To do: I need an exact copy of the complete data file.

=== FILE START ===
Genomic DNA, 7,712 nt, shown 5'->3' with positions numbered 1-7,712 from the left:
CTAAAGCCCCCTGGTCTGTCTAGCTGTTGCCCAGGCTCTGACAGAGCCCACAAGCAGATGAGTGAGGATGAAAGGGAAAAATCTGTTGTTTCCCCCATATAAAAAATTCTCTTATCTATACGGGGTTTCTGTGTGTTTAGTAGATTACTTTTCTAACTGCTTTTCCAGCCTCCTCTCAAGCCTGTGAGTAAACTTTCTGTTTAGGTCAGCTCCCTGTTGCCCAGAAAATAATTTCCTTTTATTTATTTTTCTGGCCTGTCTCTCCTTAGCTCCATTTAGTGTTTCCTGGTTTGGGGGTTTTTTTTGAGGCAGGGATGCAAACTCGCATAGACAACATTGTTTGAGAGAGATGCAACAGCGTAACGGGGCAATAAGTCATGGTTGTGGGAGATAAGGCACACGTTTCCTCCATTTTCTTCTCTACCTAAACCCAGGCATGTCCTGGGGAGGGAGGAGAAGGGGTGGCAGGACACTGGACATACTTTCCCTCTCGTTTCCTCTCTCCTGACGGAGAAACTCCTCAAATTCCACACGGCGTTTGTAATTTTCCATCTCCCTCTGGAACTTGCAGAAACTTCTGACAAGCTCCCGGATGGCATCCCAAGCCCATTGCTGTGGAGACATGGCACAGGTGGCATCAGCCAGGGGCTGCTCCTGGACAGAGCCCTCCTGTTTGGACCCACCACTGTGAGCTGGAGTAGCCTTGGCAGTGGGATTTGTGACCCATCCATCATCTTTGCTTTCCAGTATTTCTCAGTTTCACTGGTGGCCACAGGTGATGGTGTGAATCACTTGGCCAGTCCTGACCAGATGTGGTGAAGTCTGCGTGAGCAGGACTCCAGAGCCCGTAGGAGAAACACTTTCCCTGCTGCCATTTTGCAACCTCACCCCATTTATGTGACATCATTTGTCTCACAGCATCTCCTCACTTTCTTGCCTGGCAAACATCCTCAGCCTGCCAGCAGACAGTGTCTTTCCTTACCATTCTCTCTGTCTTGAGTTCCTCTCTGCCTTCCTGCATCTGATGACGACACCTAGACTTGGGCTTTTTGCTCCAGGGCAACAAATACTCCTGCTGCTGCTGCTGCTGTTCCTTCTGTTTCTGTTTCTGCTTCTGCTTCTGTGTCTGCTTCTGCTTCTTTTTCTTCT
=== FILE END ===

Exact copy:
Genomic DNA, 7,712 nt, shown 5'->3' with positions numbered 1-7,712 from the left:
CTAAAGCCCCCTGGTCTGTCTAGCTGTTGCCCAGGCTCTGACAGAGCCCACAAGCAGATGAGTGAGGATGAAAGGGAAAAATCTGTTGTTTCCCCCATATAAAAAATTCTCTTATCTATACGGGGTTTCTGTGTGTTTAGTAGATTACTTTTCTAACTGCTTTTCCAGCCTCCTCTCAAGCCTGTGAGTAAACTTTCTGTTTAGGTCAGCTCCCTGTTGCCCAGAAAATAATTTCCTTTTATTTATTTTTCTGGCCTGTCTCTCCTTAGCTCCATTTAGTGTTTCCTGGTTTGGGGGTTTTTTTTGAGGCAGGGATGCAAACTCGCATAGACAACATTGTTTGAGAGAGATGCAACAGCGTAACGGGGCAATAAGTCATGGTTGTGGGAGATAAGGCACACGTTTCCTCCATTTTCTTCTCTACCTAAACCCAGGCATGTCCTGGGGAGGGAGGAGAAGGGGTGGCAGGACACTGGACATACTTTCCCTCTCGTTTCCTCTCTCCTGACGGAGAAACTCCTCAAATTCCACACGGCGTTTGTAATTTTCCATCTCCCTCTGGAACTTGCAGAAACTTCTGACAAGCTCCCGGATGGCATCCCAAGCCCATTGCTGTGGAGACATGGCACAGGTGGCATCAGCCAGGGGCTGCTCCTGGACAGAGCCCTCCTGTTTGGACCCACCACTGTGAGCTGGAGTAGCCTTGGCAGTGGGATTTGTGACCCATCCATCATCTTTGCTTTCCAGTATTTCTCAGTTTCACTGGTGGCCACAGGTGATGGTGTGAATCACTTGGCCAGTCCTGACCAGATGTGGTGAAGTCTGCGTGAGCAGGACTCCAGAGCCCGTAGGAGAAACACTTTCCCTGCTGCCATTTTGCAACCTCACCCCATTTATGTGACATCATTTGTCTCACAGCATCTCCTCACTTTCTTGCCTGGCAAACATCCTCAGCCTGCCAGCAGACAGTGTCTTTCCTTACCATTCTCTCTGTCTTGAGTTCCTCTCTGCCTTCCTGCATCTGATGACGACACCTAGACTTGGGCTTTTTGCTCCAGGGCAACAAATACTCCTGCTGCTGCTGCTGCTGTTCCTTCTGTTTCTGTTTCTGCTTCTGCTTCTGTGTCTGCTTCTGCTTCTTTTTCTTCT